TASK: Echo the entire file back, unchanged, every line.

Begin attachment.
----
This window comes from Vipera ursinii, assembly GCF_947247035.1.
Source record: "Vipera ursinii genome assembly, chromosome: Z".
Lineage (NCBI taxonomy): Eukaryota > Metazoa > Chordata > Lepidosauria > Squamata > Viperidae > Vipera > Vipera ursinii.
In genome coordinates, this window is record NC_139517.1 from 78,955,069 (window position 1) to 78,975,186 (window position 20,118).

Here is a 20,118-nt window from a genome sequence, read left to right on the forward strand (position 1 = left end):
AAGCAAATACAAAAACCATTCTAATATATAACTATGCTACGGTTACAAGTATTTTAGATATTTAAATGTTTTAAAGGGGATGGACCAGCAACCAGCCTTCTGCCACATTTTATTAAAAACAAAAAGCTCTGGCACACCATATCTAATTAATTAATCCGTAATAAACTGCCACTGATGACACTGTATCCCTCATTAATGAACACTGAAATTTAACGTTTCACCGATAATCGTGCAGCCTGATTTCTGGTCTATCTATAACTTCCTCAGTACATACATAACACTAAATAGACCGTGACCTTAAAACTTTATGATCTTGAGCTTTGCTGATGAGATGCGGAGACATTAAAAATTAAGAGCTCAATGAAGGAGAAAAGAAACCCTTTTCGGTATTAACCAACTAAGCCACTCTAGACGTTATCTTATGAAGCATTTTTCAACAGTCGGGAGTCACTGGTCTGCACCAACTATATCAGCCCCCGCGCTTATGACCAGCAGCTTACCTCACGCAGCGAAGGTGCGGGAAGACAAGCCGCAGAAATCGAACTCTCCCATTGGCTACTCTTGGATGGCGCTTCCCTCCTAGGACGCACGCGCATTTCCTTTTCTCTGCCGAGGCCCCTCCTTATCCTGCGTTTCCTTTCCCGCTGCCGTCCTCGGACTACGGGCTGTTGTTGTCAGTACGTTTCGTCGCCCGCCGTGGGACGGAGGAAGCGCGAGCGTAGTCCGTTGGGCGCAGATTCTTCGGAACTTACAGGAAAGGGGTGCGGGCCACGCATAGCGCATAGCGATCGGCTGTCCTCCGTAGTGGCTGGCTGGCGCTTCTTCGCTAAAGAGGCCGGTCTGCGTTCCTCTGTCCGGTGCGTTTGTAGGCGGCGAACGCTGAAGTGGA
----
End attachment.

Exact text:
This window comes from Vipera ursinii, assembly GCF_947247035.1.
Source record: "Vipera ursinii genome assembly, chromosome: Z".
Lineage (NCBI taxonomy): Eukaryota > Metazoa > Chordata > Lepidosauria > Squamata > Viperidae > Vipera > Vipera ursinii.
In genome coordinates, this window is record NC_139517.1 from 78,955,069 (window position 1) to 78,975,186 (window position 20,118).

Here is a 20,118-nt window from a genome sequence, read left to right on the forward strand (position 1 = left end):
AAGCAAATACAAAAACCATTCTAATATATAACTATGCTACGGTTACAAGTATTTTAGATATTTAAATGTTTTAAAGGGGATGGACCAGCAACCAGCCTTCTGCCACATTTTATTAAAAACAAAAAGCTCTGGCACACCATATCTAATTAATTAATCCGTAATAAACTGCCACTGATGACACTGTATCCCTCATTAATGAACACTGAAATTTAACGTTTCACCGATAATCGTGCAGCCTGATTTCTGGTCTATCTATAACTTCCTCAGTACATACATAACACTAAATAGACCGTGACCTTAAAACTTTATGATCTTGAGCTTTGCTGATGAGATGCGGAGACATTAAAAATTAAGAGCTCAATGAAGGAGAAAAGAAACCCTTTTCGGTATTAACCAACTAAGCCACTCTAGACGTTATCTTATGAAGCATTTTTCAACAGTCGGGAGTCACTGGTCTGCACCAACTATATCAGCCCCCGCGCTTATGACCAGCAGCTTACCTCACGCAGCGAAGGTGCGGGAAGACAAGCCGCAGAAATCGAACTCTCCCATTGGCTACTCTTGGATGGCGCTTCCCTCCTAGGACGCACGCGCATTTCCTTTTCTCTGCCGAGGCCCCTCCTTATCCTGCGTTTCCTTTCCCGCTGCCGTCCTCGGACTACGGGCTGTTGTTGTCAGTACGTTTCGTCGCCCGCCGTGGGACGGAGGAAGCGCGAGCGTAGTCCGTTGGGCGCAGATTCTTCGGAACTTACAGGAAAGGGGTGCGGGCCACGCATAGCGCATAGCGATCGGCTGTCCTCCGTAGTGGCTGGCTGGCGCTTCTTCGCTAAAGAGGCCGGTCTGCGTTCCTCTGTCCGGTGCGTTTGTAGGCGGCGAACGCTGAAGTGGA